Winds nearly a quarter the speed of light have been observed emanating from two ultra-luminous x-ray sources in neighboring galaxies.
Those x-ray sources are believed to be black holes feasting on their companion stars at a rate far beyond traditionally understood limits.
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Writing in the journal Nature, researchers from the University of Cambridge used data gathered from the European Space Agency's XMM-Newton space observatory to delineate the massive strength of the mysterious x-ray sources and the awesome speed of the fierce galactic winds.
Dr. Ciro Pinto, the paper's lead author, said, "This is the first time we've seen winds streaming away from ultra-luminous x-ray sources. And the very high speed of these outflows is telling us something about the nature of the compact objects in these sources, which are frantically devouring matter."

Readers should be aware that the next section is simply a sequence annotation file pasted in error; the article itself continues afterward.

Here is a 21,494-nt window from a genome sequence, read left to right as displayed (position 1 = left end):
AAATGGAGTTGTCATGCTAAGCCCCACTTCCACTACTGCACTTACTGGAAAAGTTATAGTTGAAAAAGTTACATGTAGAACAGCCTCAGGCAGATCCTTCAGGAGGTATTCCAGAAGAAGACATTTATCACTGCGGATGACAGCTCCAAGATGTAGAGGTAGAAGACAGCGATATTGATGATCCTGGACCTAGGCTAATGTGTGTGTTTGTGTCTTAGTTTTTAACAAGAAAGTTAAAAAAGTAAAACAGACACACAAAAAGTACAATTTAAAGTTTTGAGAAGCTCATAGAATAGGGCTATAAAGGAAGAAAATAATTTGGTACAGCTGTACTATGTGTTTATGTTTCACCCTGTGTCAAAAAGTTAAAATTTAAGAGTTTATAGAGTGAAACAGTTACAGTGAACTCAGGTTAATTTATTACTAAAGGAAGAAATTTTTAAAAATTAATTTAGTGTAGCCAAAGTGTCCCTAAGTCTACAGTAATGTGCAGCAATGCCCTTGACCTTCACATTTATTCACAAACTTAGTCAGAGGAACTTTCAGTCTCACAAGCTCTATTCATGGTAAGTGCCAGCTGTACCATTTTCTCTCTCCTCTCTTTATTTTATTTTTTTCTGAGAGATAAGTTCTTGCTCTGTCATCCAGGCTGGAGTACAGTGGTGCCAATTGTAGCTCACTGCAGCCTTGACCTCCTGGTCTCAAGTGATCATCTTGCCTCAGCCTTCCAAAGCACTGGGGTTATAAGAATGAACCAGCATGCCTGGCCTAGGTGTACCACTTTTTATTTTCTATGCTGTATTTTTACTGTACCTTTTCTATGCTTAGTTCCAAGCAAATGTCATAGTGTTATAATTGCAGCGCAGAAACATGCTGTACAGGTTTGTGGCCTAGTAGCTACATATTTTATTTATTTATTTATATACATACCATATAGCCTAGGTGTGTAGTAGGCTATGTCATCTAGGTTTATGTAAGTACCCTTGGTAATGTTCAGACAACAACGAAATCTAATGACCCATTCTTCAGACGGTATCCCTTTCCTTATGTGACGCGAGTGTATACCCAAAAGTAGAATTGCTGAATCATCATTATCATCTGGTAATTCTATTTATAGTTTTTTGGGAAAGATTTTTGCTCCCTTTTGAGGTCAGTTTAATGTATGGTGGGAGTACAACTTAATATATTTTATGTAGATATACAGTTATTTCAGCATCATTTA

Indeed, when looking at the universe through the x-ray field, two celestial phenomena predominate: supermassive black holes and binary systems. But what's causing the wind is thought to be something in between.
Dr. Pinto noted, "We think these so-called 'ultra-luminous x-ray sources' are special binary systems, sucking up gas at a much higher rate than an ordinary x-ray binary. Some of these sources host highly magnetised neutron stars, while others might conceal the long-sought-after intermediate-mass black holes, which have masses around one thousand times the mass of the Sun. But in the majority of cases, the reason for their extreme behaviour is still unclear."